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Hi, can someone plz explain where the formulas for $w_{i+1}$ come from? Thanks!

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    $\begingroup$ I don't see Runge-Kutta, just midpoint and Euler... $\endgroup$ – coffeemath May 6 '16 at 23:03
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    $\begingroup$ This is the second order of Runge Kutta, which can be considered as Euler and midpoint method. But I don't know where the formula comes from. $\endgroup$ – J.doe May 6 '16 at 23:13
  • $\begingroup$ OK unfortunately I didn't know the connection. But it looks like you got the "Solution" from a text or notes, what does text say about the method? $\endgroup$ – coffeemath May 6 '16 at 23:16
  • $\begingroup$ The midpoint method given is $w_{i+1}=w_i+hf(t_i+h/2, w_i+hf(t_i,w_i)/2)$, for i= 0, 1, ..., N-1. I substituted the value with the symbols, but I get a different result than that listed above. $\endgroup$ – J.doe May 6 '16 at 23:24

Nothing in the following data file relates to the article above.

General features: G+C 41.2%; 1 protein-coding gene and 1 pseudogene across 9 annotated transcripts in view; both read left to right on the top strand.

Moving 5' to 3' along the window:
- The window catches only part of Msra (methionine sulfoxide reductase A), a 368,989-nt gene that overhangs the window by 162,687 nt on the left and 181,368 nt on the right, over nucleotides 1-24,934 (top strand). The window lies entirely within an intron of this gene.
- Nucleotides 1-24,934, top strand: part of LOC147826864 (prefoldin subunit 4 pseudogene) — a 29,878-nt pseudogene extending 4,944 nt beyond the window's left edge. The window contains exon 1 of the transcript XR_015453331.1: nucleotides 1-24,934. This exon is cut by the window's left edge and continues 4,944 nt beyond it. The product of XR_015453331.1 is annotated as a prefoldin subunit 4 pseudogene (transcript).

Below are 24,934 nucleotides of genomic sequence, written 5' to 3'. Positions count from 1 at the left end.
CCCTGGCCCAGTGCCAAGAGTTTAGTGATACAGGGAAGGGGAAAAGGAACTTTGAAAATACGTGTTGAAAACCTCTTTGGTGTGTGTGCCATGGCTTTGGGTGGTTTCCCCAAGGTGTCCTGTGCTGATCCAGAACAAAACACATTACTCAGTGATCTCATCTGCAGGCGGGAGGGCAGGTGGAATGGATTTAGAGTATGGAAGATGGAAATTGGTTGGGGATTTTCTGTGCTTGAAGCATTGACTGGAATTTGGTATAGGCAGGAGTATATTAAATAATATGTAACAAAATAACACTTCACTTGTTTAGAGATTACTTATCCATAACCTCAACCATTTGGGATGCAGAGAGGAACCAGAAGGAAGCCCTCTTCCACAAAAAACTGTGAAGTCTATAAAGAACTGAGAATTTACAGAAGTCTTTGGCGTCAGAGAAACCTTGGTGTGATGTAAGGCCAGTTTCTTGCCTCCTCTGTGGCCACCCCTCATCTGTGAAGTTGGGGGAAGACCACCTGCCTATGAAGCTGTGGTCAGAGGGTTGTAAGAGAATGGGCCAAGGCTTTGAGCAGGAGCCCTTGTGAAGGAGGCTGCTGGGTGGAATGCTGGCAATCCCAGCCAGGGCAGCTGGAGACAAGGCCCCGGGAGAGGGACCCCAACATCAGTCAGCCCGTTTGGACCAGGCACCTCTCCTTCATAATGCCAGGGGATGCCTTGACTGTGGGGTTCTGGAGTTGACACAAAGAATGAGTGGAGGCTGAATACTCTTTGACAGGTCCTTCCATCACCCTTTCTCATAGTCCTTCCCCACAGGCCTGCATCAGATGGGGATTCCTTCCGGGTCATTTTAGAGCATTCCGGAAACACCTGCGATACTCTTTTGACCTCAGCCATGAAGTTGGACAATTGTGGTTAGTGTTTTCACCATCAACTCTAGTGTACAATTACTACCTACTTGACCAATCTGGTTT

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The iteration formula for the Midpoint Rule is given by:

$\tag 1 w_{i+1} = w_i + h f\left(t_i + \dfrac{h}{2}, w_i +\dfrac{h}{2} f\left(t_i, w_i\right)\right), w_0 = \alpha = 0.5, N = 10, h = 0.2, t_i = 0.2i$

We have:

  • $f(t, y) = y-t^2 + 1$
  • $t_i + \dfrac{h}{2} = 0.2 i + 0.1$
  • $f(t_i, w_i) = w_i - t_i^2 + 1 = w_i -(0.2i)^2 + 1 = w_i -0.04 i^2 + 1$

From $(1)$, we have:

$$w_{i+1} = w_i + 0.2 f \left(0.2 i + 0.1, w_i + 0.1(w_i -0.04 i^2 + 1) \right) \\ =w_i + .2(1.1~ w_i -0.044i^2 -0.04 i + 1.09 )$$

Hence:

$$w_{i+1} = 1.22 w_i - 0.0088i^2 - 0.008 i + 0.218$$

Give the second one a go.

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  • $\begingroup$ Nice! As an aside, you might find the align environment useful: meta.math.stackexchange.com/a/5024/139123 $\endgroup$ – David K May 6 '16 at 23:59
  • $\begingroup$ @DavidK: Thanks, I was trying to use align and for some reason always screw it up! :-) $\endgroup$ – Moo May 7 '16 at 0:01
  • $\begingroup$ Oh I treated $t+i$ as $t_0$ and that's why I always get the wrong answer. Thanks a lot!! $\endgroup$ – J.doe May 7 '16 at 0:21
  • $\begingroup$ Hi, what does $t$ mean in the formula? $\endgroup$ – J.doe May 8 '16 at 17:23
  • $\begingroup$ I am not sure I follow, you have a function $f(t, y)$, it is time. The $t_i$ is the step size in the numerical iteration. $\endgroup$ – Moo May 8 '16 at 19:40

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